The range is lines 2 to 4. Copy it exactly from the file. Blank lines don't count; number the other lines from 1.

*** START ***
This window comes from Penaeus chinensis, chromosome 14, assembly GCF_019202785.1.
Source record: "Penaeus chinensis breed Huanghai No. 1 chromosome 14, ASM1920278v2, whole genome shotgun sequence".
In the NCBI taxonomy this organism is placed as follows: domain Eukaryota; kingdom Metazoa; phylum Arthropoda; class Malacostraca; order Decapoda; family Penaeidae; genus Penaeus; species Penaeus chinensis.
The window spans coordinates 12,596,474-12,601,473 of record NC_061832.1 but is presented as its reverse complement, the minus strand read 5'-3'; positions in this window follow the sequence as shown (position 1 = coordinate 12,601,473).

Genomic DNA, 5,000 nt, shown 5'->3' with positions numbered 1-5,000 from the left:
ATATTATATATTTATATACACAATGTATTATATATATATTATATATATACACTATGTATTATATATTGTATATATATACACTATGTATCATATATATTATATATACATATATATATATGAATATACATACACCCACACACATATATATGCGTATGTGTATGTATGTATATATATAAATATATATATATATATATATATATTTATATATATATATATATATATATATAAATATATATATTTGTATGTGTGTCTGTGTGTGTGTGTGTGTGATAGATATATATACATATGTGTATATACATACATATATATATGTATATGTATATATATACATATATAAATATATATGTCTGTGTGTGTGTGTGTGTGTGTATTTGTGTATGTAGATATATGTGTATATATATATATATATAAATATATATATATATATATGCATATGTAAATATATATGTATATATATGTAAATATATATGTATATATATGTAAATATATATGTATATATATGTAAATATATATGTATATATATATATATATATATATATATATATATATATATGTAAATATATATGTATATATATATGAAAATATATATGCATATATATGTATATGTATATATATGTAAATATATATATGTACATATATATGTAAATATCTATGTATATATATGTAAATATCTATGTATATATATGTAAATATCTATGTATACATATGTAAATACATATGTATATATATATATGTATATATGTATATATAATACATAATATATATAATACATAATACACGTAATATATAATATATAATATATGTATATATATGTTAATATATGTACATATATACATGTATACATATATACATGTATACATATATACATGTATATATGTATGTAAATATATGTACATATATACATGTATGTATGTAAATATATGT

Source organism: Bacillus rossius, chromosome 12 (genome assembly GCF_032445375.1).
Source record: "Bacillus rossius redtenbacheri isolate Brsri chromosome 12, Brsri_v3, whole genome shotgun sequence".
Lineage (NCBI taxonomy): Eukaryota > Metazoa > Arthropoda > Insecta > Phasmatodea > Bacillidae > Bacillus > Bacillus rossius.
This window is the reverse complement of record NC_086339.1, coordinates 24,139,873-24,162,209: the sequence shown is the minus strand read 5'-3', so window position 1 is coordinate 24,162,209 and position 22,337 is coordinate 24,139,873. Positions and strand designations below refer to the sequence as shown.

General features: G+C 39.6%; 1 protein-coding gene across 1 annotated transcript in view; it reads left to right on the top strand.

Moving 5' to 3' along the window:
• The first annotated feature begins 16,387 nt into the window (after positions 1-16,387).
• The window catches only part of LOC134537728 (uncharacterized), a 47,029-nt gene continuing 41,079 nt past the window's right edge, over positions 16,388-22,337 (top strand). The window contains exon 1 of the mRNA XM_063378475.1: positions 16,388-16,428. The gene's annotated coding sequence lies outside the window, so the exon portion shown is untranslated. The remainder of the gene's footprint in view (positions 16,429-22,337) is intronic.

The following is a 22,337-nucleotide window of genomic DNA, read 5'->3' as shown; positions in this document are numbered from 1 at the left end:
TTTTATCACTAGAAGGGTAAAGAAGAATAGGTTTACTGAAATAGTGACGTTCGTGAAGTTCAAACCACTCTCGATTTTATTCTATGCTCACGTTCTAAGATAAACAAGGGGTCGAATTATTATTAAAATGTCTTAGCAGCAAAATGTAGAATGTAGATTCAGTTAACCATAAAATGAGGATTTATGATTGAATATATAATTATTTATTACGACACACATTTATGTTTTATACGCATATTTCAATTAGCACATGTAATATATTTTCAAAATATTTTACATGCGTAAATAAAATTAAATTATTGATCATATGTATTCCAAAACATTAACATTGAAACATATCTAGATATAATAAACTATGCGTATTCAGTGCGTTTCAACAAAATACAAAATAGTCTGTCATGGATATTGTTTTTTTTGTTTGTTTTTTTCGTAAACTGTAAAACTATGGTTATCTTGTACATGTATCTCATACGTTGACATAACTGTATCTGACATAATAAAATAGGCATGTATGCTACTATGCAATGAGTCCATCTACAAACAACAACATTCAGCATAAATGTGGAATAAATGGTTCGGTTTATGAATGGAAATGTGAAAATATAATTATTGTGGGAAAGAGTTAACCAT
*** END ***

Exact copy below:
Source record: "Penaeus chinensis breed Huanghai No. 1 chromosome 14, ASM1920278v2, whole genome shotgun sequence".
In the NCBI taxonomy this organism is placed as follows: domain Eukaryota; kingdom Metazoa; phylum Arthropoda; class Malacostraca; order Decapoda; family Penaeidae; genus Penaeus; species Penaeus chinensis.
The window spans coordinates 12,596,474-12,601,473 of record NC_061832.1 but is presented as its reverse complement, the minus strand read 5'-3'; positions in this window follow the sequence as shown (position 1 = coordinate 12,601,473).